PEDs – Major League Baseball’s Incurable Disease

An article by posted on August 24, 2012

With two player’s testing positive for Performance Enhancing Drugs in the past two weeks, it is as clear as ever that PEDs are still an issue with Major League Baseball.

Nobody should be surprised about the two latest positive test results. I listened to an interview of a player not too long ago (the player’s name slips my mind right now), but he said at one point he believed that 90% of players were on some sort of PED. That’s nine out of ten players! Shouldn’t it be the other way around? It was so prevalent in the game, to think the problem would just go away with a snap of the fingers, was not realistic.

The bottom line is that when money is at stake, there will always be people looking to gain an advantage. It doesn’t matter what business they’re in, they will do whatever it takes, even if it involves breaking the rules. On Wall Street, there is insider information. In casinos, people try to count cards. In school, students pay other students to take their SAT exams. Let’s face it, cheating is happening all around us. There are rules in place to try and limit the amount of cheating, but where there are rules, you will always have people willing to bend those rules. They will bend them, to the point of breaking them, in order to gain an advantage.

The reason why baseball will never be able to rid itself of this disease of PEDs is because there is just too much money at stake for these players. The people that produce these drugs understand that. Let’s not forget that they are in business for themselves as well. If they want to stay in business, they have to stay ahead of the curve with masking agents to counteract the testing for PEDs.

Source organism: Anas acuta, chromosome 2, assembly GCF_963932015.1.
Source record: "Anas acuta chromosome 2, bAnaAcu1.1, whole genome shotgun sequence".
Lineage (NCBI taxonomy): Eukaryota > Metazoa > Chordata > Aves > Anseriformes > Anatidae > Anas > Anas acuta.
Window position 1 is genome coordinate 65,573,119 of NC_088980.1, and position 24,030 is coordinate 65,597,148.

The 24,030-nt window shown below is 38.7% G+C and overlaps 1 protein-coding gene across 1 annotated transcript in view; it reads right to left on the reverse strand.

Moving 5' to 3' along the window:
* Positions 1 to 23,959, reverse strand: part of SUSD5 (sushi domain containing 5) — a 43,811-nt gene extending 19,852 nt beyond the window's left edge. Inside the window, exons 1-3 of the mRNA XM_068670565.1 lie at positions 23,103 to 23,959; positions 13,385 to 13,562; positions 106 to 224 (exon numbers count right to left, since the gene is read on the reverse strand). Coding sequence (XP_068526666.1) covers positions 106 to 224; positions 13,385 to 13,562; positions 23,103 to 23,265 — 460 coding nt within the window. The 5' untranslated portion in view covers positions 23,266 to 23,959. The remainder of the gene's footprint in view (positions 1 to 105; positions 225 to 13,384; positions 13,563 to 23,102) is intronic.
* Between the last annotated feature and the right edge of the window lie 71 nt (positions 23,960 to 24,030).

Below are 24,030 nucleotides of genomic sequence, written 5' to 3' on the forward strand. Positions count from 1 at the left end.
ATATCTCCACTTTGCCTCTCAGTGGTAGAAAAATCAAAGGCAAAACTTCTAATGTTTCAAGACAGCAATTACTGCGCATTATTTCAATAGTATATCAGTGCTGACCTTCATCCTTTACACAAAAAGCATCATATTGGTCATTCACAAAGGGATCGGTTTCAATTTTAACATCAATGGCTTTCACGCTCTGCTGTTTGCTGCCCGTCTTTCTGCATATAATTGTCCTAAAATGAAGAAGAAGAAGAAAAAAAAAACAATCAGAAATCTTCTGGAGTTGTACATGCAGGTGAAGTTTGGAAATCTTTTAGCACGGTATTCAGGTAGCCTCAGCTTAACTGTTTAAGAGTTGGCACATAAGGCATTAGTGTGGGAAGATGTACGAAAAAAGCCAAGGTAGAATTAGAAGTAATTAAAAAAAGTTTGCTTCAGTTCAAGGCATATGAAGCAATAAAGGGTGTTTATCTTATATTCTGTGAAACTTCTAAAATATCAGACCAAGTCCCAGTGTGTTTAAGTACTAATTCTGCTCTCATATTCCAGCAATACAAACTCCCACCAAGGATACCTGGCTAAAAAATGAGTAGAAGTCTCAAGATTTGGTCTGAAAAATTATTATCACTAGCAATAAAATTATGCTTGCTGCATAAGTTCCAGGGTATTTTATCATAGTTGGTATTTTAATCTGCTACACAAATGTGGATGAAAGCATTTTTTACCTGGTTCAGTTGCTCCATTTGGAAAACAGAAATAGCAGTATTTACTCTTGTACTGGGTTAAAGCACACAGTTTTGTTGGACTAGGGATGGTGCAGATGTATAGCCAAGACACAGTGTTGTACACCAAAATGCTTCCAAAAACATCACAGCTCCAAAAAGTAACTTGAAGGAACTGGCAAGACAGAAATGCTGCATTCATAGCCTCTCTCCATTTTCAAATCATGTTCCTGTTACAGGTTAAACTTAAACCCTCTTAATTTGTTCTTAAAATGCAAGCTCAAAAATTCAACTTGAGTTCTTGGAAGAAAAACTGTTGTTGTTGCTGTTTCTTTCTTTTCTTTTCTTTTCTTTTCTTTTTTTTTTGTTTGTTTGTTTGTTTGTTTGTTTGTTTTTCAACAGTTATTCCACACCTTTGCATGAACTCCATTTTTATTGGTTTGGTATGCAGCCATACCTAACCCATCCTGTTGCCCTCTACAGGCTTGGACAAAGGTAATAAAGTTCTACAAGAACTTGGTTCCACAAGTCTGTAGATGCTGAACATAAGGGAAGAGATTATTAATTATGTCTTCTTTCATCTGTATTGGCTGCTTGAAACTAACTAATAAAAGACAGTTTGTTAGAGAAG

Let’s look at it from a player’s perspective. Hypothetically speaking, if you had to pay someone $1 million to mask your PED usage, but you were being paid $10 million per year due to your enhanced performance on PEDs, but without PEDs, you might only make $4 million per year due to lower performance, which would you choose? If the player invests $1 million to cover up the PED usage, their salary increases by $5 million. Not a bad investment. Now factor into the equation that other players are already doing this. Your performance when you are not using PEDs looks so inferior when compared to your peers on PEDs, that you may lose your job. Would you consider PEDs now? It’s easy to see why this is so tempting for players (not that I would ever condone it).

Baseball has to accept the fact that PEDs will always be around as long as large amounts of money are at stake. It’s just human nature to try and gain a competitive edge, and this is survival of the fittest to the extreme. The only way to rid baseball of this disease would be to come up with a vaccine, not a band-aid. This isn’t a boo-boo, it’s a disease. The testing and subsequent 50 game ban that comes with a positive test result today, is merely a band-aid for the problem. The fact that people are still being caught is proof of that. The penalty of a positive test result is still not serious enough to deter a player from taking the risk of using PEDs, especially when seeking out a multi-million dollar contract.

The vaccine, and ultimate end of PEDs as we know them, would be a lifetime ban from baseball if caught using PEDs. Give all cheaters the Pete Rose treatment. That is the stance that Major League Baseball and the MLBPA should take if they really want to put an end to PED use. Some cases of PED use would still rear their heads from time to time, even if a lifetime ban hangs in the balance. No matter how harsh the penalty, there will always be people willing to push the envelope. But if a lifetime ban doesn’t put a stop to all PED use, then I don’t think anything will.

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